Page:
(Article in Wikipedia: In 1963, Brodsky’s poetry was denounced by a Leningrad newspaper as “pornographic and anti-Soviet”. …he was interrogated, twice put in a mental institution and then arrested. He was charged with social parasitism… in a trial in 1964, finding that his series of odd jobs and role as a poet were not a sufficient contribution to society. They called him “a pseudo-poet in velveteen trousers” who failed to fulfill his “constitutional duty to work honestly for the good of the motherland”. The trial judge asked “Who has recognized you as a poet? Who has enrolled you in the ranks of poets?” — “No one,” Brodsky replied, “Who enrolled me in the ranks of the human race?” For his “parasitism” Brodsky was sentenced to five years hard labor and served 18 months… He was forced to emigrate in 1972. In 1987, he won the Nobel Prize for Literature).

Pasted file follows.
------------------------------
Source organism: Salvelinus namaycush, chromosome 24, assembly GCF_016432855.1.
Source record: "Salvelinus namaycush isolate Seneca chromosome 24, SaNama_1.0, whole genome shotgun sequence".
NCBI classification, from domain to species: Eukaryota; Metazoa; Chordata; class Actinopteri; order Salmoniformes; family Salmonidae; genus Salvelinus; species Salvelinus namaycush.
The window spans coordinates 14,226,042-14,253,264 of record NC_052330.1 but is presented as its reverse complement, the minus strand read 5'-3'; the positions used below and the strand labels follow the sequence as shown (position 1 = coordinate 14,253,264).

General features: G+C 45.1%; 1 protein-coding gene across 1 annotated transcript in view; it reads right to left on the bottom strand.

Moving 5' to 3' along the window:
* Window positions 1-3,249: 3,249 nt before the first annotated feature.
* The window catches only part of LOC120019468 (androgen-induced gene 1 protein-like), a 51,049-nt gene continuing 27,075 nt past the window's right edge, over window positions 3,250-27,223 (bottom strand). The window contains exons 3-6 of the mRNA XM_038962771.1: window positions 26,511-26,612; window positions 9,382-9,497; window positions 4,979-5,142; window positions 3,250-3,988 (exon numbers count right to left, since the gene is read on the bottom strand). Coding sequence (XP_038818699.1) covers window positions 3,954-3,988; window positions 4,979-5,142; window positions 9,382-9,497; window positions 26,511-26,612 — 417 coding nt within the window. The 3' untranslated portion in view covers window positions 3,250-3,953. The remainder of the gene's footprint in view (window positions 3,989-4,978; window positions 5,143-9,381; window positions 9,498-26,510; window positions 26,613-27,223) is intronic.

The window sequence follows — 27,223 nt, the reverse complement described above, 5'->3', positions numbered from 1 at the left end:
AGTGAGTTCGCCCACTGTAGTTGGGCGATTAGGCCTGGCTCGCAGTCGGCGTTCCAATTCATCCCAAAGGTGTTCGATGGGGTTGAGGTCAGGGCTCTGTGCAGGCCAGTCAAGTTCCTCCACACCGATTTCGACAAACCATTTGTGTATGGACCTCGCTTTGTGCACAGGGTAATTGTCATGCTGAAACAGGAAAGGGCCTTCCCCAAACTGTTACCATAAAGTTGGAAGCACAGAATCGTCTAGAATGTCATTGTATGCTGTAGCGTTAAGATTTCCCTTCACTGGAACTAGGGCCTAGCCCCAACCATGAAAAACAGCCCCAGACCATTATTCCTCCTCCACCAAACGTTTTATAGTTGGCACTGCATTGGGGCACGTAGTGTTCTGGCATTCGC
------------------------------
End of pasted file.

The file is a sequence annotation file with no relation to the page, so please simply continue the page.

The promise to keep our news to herself went out the door with the building manager. The effect was immediate: some neighbors pretended they did not recognize me, some bowed deferentially. The former included Jewish families. The latter consisted of the athletes that had traveled internationally.
The neighbor from the next-door apartment, a professional photographer, knocked on our door late at night with a present of photo developing solutions for Dima. Dima did not have the heart to tell him that we could not take it with us.
Soviet Citizen No More
The Israeli and Austrian visas entitled us to purchase train tickets for the route Kiev – Chop – Bratislava – Vienna. Our train was leaving in the afternoon of April 20.